The new provider of breast-screening in Otago and Southland
is confident it can recruit radiologists based in the South,
saying it prefers not to send images elsewhere to be read.
The Southern District Health Board cited a lack of
radiologists in its decision to give up the BreastScreen
Aotearoa contract. It has relied on radiologists as far away
as Auckland to keep the service running.
New provider Pacific Radiology Group takes over later this
Pacific chief executive Lance Lawler, of Wellington, said the
company was determined to ''solve'' the long-standing
Radiologists worked best as part of the local health service,
and not based remotely, Dr Lawler said.
He acknowledged it could take time to recruit screening
Asked why it would be successful where the board failed, Dr
Lawler said Pacific and its South Island provider,
BreastScreen South, were focused on one area of healthcare.
This enabled easier recruitment for specialist roles. A
health board had many different areas of responsibility.
The organisation was keen to offer employment to existing
staff, such as clerical workers, as soon as possible, but it
had to wait for the process to unfold. He understood this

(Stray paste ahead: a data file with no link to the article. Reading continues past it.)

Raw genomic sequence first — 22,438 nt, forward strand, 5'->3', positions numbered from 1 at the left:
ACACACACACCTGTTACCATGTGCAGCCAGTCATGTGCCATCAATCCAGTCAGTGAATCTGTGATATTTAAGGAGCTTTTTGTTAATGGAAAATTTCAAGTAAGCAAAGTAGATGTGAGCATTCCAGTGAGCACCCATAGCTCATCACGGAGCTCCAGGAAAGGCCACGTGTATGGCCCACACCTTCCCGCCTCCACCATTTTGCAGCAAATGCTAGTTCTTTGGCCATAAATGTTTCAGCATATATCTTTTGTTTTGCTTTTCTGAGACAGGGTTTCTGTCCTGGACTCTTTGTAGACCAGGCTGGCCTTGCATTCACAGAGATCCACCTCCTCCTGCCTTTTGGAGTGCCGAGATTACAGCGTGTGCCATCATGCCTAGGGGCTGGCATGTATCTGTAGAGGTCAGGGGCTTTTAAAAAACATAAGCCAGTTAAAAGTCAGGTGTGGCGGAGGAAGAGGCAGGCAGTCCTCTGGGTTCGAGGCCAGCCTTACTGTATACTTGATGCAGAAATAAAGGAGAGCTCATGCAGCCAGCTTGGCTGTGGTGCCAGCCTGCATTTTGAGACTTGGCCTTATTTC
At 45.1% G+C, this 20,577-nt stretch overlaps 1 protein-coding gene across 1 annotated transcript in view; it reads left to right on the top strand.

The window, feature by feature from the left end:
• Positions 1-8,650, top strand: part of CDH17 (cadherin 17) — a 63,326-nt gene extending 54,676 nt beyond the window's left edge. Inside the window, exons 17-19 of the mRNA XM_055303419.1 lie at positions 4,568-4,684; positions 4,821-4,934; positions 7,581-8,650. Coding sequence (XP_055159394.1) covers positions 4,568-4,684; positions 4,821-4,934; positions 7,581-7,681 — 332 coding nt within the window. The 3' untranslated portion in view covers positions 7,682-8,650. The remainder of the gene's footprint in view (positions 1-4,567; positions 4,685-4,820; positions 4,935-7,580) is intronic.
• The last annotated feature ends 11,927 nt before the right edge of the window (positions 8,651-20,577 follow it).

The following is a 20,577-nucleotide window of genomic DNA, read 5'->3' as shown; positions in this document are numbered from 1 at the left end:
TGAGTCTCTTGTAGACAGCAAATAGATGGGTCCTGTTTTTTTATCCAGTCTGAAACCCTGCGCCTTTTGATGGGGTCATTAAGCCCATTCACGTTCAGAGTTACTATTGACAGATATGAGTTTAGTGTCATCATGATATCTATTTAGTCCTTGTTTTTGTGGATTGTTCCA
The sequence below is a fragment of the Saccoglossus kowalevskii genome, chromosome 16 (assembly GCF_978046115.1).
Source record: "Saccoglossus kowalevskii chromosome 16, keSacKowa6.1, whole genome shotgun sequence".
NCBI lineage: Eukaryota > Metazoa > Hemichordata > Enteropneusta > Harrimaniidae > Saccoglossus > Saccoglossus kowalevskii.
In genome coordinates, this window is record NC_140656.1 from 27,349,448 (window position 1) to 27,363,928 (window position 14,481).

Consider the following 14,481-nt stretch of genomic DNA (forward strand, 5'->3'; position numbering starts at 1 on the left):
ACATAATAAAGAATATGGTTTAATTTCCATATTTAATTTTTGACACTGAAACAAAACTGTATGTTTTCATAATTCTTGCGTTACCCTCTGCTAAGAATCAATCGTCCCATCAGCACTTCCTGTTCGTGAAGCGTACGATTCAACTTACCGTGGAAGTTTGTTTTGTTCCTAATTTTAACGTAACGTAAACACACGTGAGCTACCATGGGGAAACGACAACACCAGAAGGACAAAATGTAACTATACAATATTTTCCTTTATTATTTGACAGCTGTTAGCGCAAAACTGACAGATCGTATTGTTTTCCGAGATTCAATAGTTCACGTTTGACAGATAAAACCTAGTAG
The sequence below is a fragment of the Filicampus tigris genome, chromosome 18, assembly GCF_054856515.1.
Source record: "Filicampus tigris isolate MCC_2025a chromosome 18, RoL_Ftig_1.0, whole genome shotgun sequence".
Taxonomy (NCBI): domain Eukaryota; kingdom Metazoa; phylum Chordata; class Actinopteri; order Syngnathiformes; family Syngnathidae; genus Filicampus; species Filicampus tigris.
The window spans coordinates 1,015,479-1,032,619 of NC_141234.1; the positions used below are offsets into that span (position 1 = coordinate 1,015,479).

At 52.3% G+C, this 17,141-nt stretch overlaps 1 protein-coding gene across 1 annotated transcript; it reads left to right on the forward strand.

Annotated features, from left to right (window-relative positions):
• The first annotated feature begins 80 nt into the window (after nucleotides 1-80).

involved negotiations between the health board and unions.
He could not commit to how many staff would keep their jobs,
saying Pacific did not yet have details of the make-up of the
There was no ''hidden agenda'' to run the service from
The company was negotiating with the board to use fixed
facilities in Invercargill and Dunedin.
The new service would not be in place until later this year.
A transitional period would start in the middle of the year.
The decision to drop screening has led the board to consider
whether a related service, diagnostic breast care, can stand
alone or might also need to be outsourced.
Dr Lawler said Pacific was focused on its new screening
service but it was possible it would tender for the
diagnostic work if it was outsourced.
Public Service Association southern region organiser Julie
Morton said workers were waiting to hear through the board
whether Pacific Radiology required them to re-apply, or
whether all of their jobs were safe.
''We haven't actually received anything of any substance that
tells us how those staff might transfer - or not.''
Last week, Southern District Health Board patient services
director Lexie O'Shea said the employment transfer process
would take about three months and started only about two
weeks ago, when the new provider was confirmed.
''Staff will be fully informed during this process,'' she
said in a statement.
The Otago Daily Times asked this week whether the
board needed to move the process forward, and how many staff
were involved, and received a one-line emailed response: ''We
are currently finalising the process and will continue to
communicate directly with the unions.''